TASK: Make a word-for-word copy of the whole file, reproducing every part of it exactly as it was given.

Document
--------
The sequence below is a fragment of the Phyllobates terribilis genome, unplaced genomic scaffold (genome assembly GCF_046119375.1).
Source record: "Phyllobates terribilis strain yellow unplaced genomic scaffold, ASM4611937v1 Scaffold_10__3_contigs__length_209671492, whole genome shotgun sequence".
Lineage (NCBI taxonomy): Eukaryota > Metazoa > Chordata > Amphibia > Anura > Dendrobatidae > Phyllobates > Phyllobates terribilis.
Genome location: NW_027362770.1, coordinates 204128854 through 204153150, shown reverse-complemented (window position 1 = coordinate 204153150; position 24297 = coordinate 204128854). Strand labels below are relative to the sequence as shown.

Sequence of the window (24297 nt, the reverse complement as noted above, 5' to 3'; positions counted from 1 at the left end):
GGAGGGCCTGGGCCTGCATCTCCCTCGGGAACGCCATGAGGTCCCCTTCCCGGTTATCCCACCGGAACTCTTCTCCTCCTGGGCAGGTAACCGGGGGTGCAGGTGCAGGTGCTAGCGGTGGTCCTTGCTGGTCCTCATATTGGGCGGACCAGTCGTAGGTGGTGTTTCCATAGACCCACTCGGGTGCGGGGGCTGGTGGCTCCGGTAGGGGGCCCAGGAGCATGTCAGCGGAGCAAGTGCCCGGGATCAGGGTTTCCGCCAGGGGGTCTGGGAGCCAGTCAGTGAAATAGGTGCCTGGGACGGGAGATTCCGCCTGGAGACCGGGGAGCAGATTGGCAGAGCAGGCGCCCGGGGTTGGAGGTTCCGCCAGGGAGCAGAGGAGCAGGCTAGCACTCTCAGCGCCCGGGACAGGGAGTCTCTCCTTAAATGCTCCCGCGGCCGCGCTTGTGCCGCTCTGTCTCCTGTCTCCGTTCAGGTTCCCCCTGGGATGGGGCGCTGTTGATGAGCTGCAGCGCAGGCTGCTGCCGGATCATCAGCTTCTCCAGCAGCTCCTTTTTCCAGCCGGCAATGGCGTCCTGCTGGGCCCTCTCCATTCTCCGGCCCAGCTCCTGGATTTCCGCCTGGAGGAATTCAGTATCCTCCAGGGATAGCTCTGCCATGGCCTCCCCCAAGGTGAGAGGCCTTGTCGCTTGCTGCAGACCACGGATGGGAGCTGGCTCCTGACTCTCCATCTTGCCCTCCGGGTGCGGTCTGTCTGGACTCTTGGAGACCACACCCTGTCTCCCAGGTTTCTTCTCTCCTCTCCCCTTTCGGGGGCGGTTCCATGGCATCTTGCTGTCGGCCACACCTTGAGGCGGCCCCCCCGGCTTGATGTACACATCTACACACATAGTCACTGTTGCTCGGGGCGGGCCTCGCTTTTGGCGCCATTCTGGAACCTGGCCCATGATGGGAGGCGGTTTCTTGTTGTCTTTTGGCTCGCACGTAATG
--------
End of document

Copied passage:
The sequence below is a fragment of the Phyllobates terribilis genome, unplaced genomic scaffold (genome assembly GCF_046119375.1).
Source record: "Phyllobates terribilis strain yellow unplaced genomic scaffold, ASM4611937v1 Scaffold_10__3_contigs__length_209671492, whole genome shotgun sequence".
Lineage (NCBI taxonomy): Eukaryota > Metazoa > Chordata > Amphibia > Anura > Dendrobatidae > Phyllobates > Phyllobates terribilis.
Genome location: NW_027362770.1, coordinates 204128854 through 204153150, shown reverse-complemented (window position 1 = coordinate 204153150; position 24297 = coordinate 204128854). Strand labels below are relative to the sequence as shown.

Sequence of the window (24297 nt, the reverse complement as noted above, 5' to 3'; positions counted from 1 at the left end):
GGAGGGCCTGGGCCTGCATCTCCCTCGGGAACGCCATGAGGTCCCCTTCCCGGTTATCCCACCGGAACTCTTCTCCTCCTGGGCAGGTAACCGGGGGTGCAGGTGCAGGTGCTAGCGGTGGTCCTTGCTGGTCCTCATATTGGGCGGACCAGTCGTAGGTGGTGTTTCCATAGACCCACTCGGGTGCGGGGGCTGGTGGCTCCGGTAGGGGGCCCAGGAGCATGTCAGCGGAGCAAGTGCCCGGGATCAGGGTTTCCGCCAGGGGGTCTGGGAGCCAGTCAGTGAAATAGGTGCCTGGGACGGGAGATTCCGCCTGGAGACCGGGGAGCAGATTGGCAGAGCAGGCGCCCGGGGTTGGAGGTTCCGCCAGGGAGCAGAGGAGCAGGCTAGCACTCTCAGCGCCCGGGACAGGGAGTCTCTCCTTAAATGCTCCCGCGGCCGCGCTTGTGCCGCTCTGTCTCCTGTCTCCGTTCAGGTTCCCCCTGGGATGGGGCGCTGTTGATGAGCTGCAGCGCAGGCTGCTGCCGGATCATCAGCTTCTCCAGCAGCTCCTTTTTCCAGCCGGCAATGGCGTCCTGCTGGGCCCTCTCCATTCTCCGGCCCAGCTCCTGGATTTCCGCCTGGAGGAATTCAGTATCCTCCAGGGATAGCTCTGCCATGGCCTCCCCCAAGGTGAGAGGCCTTGTCGCTTGCTGCAGACCACGGATGGGAGCTGGCTCCTGACTCTCCATCTTGCCCTCCGGGTGCGGTCTGTCTGGACTCTTGGAGACCACACCCTGTCTCCCAGGTTTCTTCTCTCCTCTCCCCTTTCGGGGGCGGTTCCATGGCATCTTGCTGTCGGCCACACCTTGAGGCGGCCCCCCCGGCTTGATGTACACATCTACACACATAGTCACTGTTGCTCGGGGCGGGCCTCGCTTTTGGCGCCATTCTGGAACCTGGCCCATGATGGGAGGCGGTTTCTTGTTGTCTTTTGGCTCGCACGTAATG